Saturday afternoon the Aspen Contemporary Ensemble delivered its most rewarding performance of the summer so far, first with Sarah Kirkland Snider’s “If you bring forth what is within you,” an orchestral suite of songs she wrote for “Blue Hour,” a collaboration of five women composers. The program concluded with “A Forest Unfolding,” a paean to forests and how they connect with each other, and us, written by David Kirkland Garner, Stephen Jaffe, Eric Moe and Melinda Wagner.

In its 30 minutes, “Forest” included three songs sung effortlessly by soprano Grace Lerew and baritone Dante Mireles, and four spoken sections quoting Thoreau to the Book of Job, voiced articulately by Fleming and novelist Richard Powers, underscored by the instrumental ensemble. The final section, from Power’s “Overstory,” finished with a sublime, ethereal musical summation penned by Garner.

Finally, Saturday night in Harris Hall bassists Edgar Meyer and Christian McBride completed a virtuoso trifecta for Aspen. Within one week we had incandescent performances from artists who are top-of-the-list in their fields — soprano Renée Fleming in recital with pianist Inon Barnatan, violinist Augustin Hadelich unaccompanied. Saturday’s concert brought together classical music’s leading bass player with jazz’s ace for 90 minutes of delicious collaboration.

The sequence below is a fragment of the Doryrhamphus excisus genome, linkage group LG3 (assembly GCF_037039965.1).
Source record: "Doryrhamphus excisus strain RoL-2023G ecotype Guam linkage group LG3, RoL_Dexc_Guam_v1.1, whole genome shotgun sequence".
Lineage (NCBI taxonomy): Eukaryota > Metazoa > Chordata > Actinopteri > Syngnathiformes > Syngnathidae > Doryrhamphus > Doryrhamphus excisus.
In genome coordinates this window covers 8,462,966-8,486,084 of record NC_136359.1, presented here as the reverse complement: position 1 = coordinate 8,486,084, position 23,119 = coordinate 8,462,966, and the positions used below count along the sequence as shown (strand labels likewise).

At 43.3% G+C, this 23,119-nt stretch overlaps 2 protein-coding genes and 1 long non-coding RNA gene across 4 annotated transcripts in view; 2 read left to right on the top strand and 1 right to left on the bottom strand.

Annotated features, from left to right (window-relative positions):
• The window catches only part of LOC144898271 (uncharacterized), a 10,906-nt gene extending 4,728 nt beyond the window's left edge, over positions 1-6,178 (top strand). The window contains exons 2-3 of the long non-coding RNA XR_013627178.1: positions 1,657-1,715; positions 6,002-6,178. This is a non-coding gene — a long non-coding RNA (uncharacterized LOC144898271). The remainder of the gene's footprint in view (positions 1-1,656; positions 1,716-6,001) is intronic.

Both of these musicians are more than mere bass players, of course. Both are composers, and their practiced improvisations reflect that sense of form and musical storytelling. Meyer’s roots in bluegrass made a smile-worthy match with McBride’s rhythmic foundation, so reminiscent of the jazz great Ray Brown, in Meyer tunes such “Green Slime,” “FRB,” and “Thanks” (the latter written for longtime Aspenite Marty Flug’s memorial).

McBride’s jazz chops settling into Bill Monroe’s “Tennessee Blues” with Meyer was especially delicious.

Their ventures into jazz standards produced some of the best moments. Meyer on piano accompanied McBride in a slyly slow “Bewitched, Bothered and Bewildered” and both basses made a breathless race of “Solar,” made famous by Miles Davis. The stunning encore, a cool and slinky version of Davis’ “All Blues,” put a sensational cap on the evening.

They both can range high up the fingerboard to play in treble-clef range with ease. Where Meyer tended to bow his improvised solos, McBride played his pizzicato with jaw-dropping rapidity. If McBride’s bass lines tended toward the muscular, Meyer’s aimed for fluidity. It never got dull. Just bass heaven.

McBride also let slip that he and Meyer have recorded tracks for an upcoming album that will include some of the pieces they played Saturday.

Harvey Steiman has been writing about the Aspen Music Festival for 30 years. His reviews appear Tuesdays and Saturdays in The Aspen TImes.





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Written by: Soft FM Radio Staff